Degree Type


Date of Award


Degree Name

Master of Science


Soil Science


Riparian buffers possess the capacity to serve as an effective tool against non-point source pollution, while, providing numerous benefits in a wide range of environmental settings. The use of riparian buffers as an effective conservation practice has been studied extensively in central Iowa but few if any research exists on the effect of a riparian buffer on the erosion prone loess hills of southwest Iowa. Rainfall simulations were performed in May of 2004 and 2005 within 1.22 m x 2.44 m plots on a Kennebec silt loam and were replicated five times per vegetation. The riparian buffer was composed three vegetation zones that included trees (cottonwoods, Populus deltoids Bartr.; black walnut, Juglans nigra L.), cool season grass (smooth bromegrass, Bromus inermis Leyss), and warm season grass (switchgrass, Panicum virgatum L.). Comparisons were made between the row-crop and the individual vegetation zones of the riparian buffer. Significantly higher infiltration rates were observed in the vegetation zones of the riparian buffer when compared to the row crop (p <0.05). Noticeably higher antecedent surface soil moisture was found in the riparian buffer vegetations. The cottonwood trees of the riparian buffer proved to display higher soil moisture when compared to the other vegetations of the riparian buffer and the row crop. A significant amount of sediment loss occurred in the row crop during rainfall simulations. The amount of sediment loss during rainfall simulations performed in the vegetation zones of the riparian buffer was nearly 75 % less than that of the row crop. Lower soil bulk densities were also noticed when compared to the row crop rotation system. The results indicate the positive influence a riparian buffer has on soil physical and hydraulic properties on loess soil.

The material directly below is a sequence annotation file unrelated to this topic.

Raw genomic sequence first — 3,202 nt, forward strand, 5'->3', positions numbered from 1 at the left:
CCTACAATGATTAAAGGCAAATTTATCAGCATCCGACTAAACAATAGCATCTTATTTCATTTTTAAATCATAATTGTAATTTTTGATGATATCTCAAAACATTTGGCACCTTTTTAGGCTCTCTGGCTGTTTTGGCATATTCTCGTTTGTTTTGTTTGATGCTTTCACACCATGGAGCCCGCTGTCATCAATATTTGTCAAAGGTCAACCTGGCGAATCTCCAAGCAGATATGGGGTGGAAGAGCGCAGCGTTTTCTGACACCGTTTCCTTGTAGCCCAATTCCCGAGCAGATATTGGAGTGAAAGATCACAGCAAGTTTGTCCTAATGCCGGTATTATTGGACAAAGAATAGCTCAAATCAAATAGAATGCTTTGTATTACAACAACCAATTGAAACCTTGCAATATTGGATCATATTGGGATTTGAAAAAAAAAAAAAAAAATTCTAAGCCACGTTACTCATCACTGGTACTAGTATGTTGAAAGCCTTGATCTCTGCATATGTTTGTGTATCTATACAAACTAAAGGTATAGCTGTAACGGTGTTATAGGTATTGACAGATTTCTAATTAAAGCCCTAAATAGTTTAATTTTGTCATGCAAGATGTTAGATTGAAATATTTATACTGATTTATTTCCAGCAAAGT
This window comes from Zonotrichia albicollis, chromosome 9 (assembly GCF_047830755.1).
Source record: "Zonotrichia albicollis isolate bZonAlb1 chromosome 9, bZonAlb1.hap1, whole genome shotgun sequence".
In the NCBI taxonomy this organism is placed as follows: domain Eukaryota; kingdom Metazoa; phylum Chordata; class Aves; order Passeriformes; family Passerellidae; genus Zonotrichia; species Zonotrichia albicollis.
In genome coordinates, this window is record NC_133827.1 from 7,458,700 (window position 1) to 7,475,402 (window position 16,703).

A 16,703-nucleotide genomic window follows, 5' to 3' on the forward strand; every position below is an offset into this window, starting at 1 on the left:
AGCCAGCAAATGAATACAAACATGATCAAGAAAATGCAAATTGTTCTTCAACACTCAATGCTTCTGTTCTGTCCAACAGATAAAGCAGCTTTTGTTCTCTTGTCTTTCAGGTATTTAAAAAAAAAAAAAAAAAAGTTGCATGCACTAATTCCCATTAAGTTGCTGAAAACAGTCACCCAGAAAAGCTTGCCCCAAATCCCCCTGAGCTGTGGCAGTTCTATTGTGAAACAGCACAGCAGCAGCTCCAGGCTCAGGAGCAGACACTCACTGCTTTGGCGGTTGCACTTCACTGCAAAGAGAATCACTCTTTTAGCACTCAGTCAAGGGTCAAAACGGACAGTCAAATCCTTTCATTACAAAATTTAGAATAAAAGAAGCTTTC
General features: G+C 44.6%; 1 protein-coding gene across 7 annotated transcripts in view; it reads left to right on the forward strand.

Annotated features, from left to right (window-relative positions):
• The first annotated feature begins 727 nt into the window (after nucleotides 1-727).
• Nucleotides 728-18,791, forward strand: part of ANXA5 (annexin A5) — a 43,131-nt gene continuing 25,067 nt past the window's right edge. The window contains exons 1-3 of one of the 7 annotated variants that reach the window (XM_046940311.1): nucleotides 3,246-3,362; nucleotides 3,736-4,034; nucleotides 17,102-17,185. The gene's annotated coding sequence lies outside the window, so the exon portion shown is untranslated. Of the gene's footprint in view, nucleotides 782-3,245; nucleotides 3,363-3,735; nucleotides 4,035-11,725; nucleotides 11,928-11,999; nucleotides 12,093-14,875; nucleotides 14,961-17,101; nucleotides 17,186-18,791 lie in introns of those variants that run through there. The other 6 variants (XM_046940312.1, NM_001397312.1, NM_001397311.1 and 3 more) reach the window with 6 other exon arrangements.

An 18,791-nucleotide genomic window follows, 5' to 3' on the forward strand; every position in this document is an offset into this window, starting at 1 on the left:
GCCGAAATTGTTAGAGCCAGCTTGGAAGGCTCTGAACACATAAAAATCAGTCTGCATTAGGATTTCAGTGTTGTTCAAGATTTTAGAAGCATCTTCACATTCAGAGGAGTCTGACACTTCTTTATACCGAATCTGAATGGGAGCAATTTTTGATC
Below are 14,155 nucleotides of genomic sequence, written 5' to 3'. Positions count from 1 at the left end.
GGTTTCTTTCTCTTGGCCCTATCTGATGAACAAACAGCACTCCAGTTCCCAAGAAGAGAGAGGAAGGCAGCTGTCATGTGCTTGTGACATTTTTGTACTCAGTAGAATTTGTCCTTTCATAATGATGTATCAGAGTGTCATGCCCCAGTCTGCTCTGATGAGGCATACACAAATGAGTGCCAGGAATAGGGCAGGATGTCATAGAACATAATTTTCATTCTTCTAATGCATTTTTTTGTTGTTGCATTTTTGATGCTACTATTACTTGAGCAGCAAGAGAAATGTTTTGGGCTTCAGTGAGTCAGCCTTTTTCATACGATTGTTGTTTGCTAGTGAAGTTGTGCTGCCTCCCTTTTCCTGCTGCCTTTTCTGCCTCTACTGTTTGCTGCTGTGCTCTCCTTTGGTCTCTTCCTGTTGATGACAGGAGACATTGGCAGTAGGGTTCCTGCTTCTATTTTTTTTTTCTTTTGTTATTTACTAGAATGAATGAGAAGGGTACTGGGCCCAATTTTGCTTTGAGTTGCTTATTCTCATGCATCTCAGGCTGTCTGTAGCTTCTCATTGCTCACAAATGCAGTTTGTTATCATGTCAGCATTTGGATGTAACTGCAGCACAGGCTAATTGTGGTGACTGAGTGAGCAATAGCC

Copyright Owner

Dedrick DeWaun Davis



OCLC Number


File Format


File Size

65 pages